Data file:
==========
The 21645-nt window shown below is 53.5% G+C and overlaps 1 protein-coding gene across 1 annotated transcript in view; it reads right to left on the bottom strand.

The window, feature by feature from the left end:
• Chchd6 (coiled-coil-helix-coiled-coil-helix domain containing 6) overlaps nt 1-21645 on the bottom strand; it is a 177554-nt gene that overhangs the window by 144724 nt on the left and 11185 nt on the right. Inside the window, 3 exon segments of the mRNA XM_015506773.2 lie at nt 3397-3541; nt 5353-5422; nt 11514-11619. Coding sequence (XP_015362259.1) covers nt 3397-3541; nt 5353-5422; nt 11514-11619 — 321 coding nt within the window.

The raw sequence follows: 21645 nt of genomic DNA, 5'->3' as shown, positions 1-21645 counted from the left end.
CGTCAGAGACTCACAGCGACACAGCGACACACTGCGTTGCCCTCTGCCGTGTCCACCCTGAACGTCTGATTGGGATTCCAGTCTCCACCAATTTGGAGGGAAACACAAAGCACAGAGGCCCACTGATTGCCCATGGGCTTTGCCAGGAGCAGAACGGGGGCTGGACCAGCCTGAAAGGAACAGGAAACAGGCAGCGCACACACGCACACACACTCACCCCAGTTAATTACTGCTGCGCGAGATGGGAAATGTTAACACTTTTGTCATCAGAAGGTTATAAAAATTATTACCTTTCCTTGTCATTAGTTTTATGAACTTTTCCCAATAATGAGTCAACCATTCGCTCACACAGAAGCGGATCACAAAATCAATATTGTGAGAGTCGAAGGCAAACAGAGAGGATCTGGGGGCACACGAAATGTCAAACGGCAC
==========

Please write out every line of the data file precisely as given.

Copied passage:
The 21645-nt window shown below is 53.5% G+C and overlaps 1 protein-coding gene across 1 annotated transcript in view; it reads right to left on the bottom strand.

The window, feature by feature from the left end:
• Chchd6 (coiled-coil-helix-coiled-coil-helix domain containing 6) overlaps nt 1-21645 on the bottom strand; it is a 177554-nt gene that overhangs the window by 144724 nt on the left and 11185 nt on the right. Inside the window, 3 exon segments of the mRNA XM_015506773.2 lie at nt 3397-3541; nt 5353-5422; nt 11514-11619. Coding sequence (XP_015362259.1) covers nt 3397-3541; nt 5353-5422; nt 11514-11619 — 321 coding nt within the window.

The raw sequence follows: 21645 nt of genomic DNA, 5'->3' as shown, positions 1-21645 counted from the left end.
CGTCAGAGACTCACAGCGACACAGCGACACACTGCGTTGCCCTCTGCCGTGTCCACCCTGAACGTCTGATTGGGATTCCAGTCTCCACCAATTTGGAGGGAAACACAAAGCACAGAGGCCCACTGATTGCCCATGGGCTTTGCCAGGAGCAGAACGGGGGCTGGACCAGCCTGAAAGGAACAGGAAACAGGCAGCGCACACACGCACACACACTCACCCCAGTTAATTACTGCTGCGCGAGATGGGAAATGTTAACACTTTTGTCATCAGAAGGTTATAAAAATTATTACCTTTCCTTGTCATTAGTTTTATGAACTTTTCCCAATAATGAGTCAACCATTCGCTCACACAGAAGCGGATCACAAAATCAATATTGTGAGAGTCGAAGGCAAACAGAGAGGATCTGGGGGCACACGAAATGTCAAACGGCAC